Google have their fingers in all sorts of different pies these days. From email, to photos, to document sharing – they’ve had a good crack at becoming the one-stop-shop for web users. One of their more successful pies is the ‘Web Masters’ collection of tools including Google Analytics.
Analytics is basically a way of tracking how people find and use your website – and it is incredibly powerful. It gives you instant feedback on anything from how many hits you’ve had this month, to how a single visitor has entered, navigated though and exited your site.
Once you’re started (which is seriously easy) you can pore over graphs, pie charts, numbers and percentages to your heart’s content. However, the best usage of analytics is when you create a plan and use analytics to measure your success.
First things first.
Let’s get Google Analytics set up on your Smallfish store…
- Log in to your Smallfish Shop
- Under ‘Manage Shop’, click ‘Settings, then ‘Connections’
- Find ‘Google Analytics’ and click on the edit icon
- If you’ve already created a Google Analytics account just click next at the bottom of the page. If not then click on the link in the description box and follow Google’s set up instructions (here’s a nice video that explains the process).
- Paste your Web Property ID into the box and click ‘Finish’
Your Web Property ID can be found in your ‘Overview’ page (the first page you see when you log in) next to the address of your Smallfish website. It will look something like this: UA-1234567-01.
That’s it! Now when you log into your Google Analytics account you can click ‘View report’ next to your Smallfish store Website Profile and you will see the latest stats on your site.
Note: it takes Google a day or so to collect and present all the latest data from your site so there will be a delay in getting the exact stats from your site.
Now for the cool stuff!
Google Analytics can do all kinds of tricks including showing you:
- How many people visit your site every day.
- Which website your visitors came from.
- Where in the world your visitors come from.
- Whether the social media sites that you are signed in to are generating visitors.
- Which pages and products your visitors are looking at.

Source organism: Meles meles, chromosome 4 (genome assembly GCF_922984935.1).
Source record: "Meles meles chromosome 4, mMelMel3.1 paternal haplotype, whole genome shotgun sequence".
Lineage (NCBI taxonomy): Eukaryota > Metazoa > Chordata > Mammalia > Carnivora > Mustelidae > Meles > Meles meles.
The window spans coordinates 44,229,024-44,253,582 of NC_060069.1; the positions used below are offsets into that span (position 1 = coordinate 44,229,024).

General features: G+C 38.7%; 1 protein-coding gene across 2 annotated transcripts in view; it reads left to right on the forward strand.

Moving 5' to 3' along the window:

Which keywords and terms have led visitors to your site.
- The average time spent on your site is.
- How many of your visitors are new or returning customers.
All these features are built in and it’s very worthwhile spending some extra time learning where things are and how to find the stats you need. Here are two introductory tips to get you started on some customisation of your analytics account.
Tip 1 – Annotating
Difficulty – Easy Peasy
When you get a spike in your traffic you should attach a little note to it so you can refer back to it further down the track to remind yourself of what drove those extra visitors to you. It’s a good way to plan future promotions and to compare spikes with each other.
To create an annotation simply click on your website profile in the ‘Overview’ page. Here you will be able to see a line graph showing the number of visits to your shop over time. Click on the top of the spike and you will see a link that says ‘Create new annotation’. Click this link and a pop-up will appear allowing you to create a description and save your note. Once you’ve done this you will see a small speech bubble icon at the bottom of the line graph, under the spike you chose. Click this icon to review your annotation.
Tip 2 – Custom Reports
Difficulty – Tricky Dicky
Let’s say you want to know which page is keeping your customers from Wellington engaged the longest. To do this you can create a ‘Custom Report’.
To create your custom report, click on ‘Custom Reports’ in the main navigation and then click on ‘Create a Custom Report’. This is where it gets a little tricky for someone new to analytics…
You have three main fields to enter: a ‘Metric’, a ‘Dimension’ and a ‘Filter’ (optional).
A metric is simply a measurement – it could be visits, bounces, exits, or, in our example, the time spent looking at a page.
A dimension is a way to break down the metric into a more specific set of data – for example the date of a visit, a search term used, or, in this example, the page title.
A filter simply reduces the number or results based on a selected variable – for example the country a visitor is from, the site that referred them to your shop, or in this case, the city they live in.
So if our metric is ‘Time on Page’, and our dimension is ‘Page Title’ then in our custom report we will see a line graph describing the average time spent looking at the pages on our site (number of pages visited divided by total time spent on site, not that useful in itself) and below that will be a box with each page title and the average time spent on that page (more useful). If we then apply a filter that excludes everyone except visitors from Wellington, we get a clear snapshot of what interests our Wellington customers (very useful!).
Custom reports are a deep subject and this is very much an introduction. There are all sorts of interesting layers that you can add in so you’ll just have to have a good play with it. If you’d like some more assistance the Google Analytics help menus are very detailed (although a little technical sometimes).
Consistency is key
The most important thing with analytics is to treat it like your accounting – regular and on-going visits to your account will yield more knowledge about your strengths and weaknesses and will help you plan your next move on the web. It’s crucial that you make alterations and check these against your stats so you can see if you’re moving in the right direction.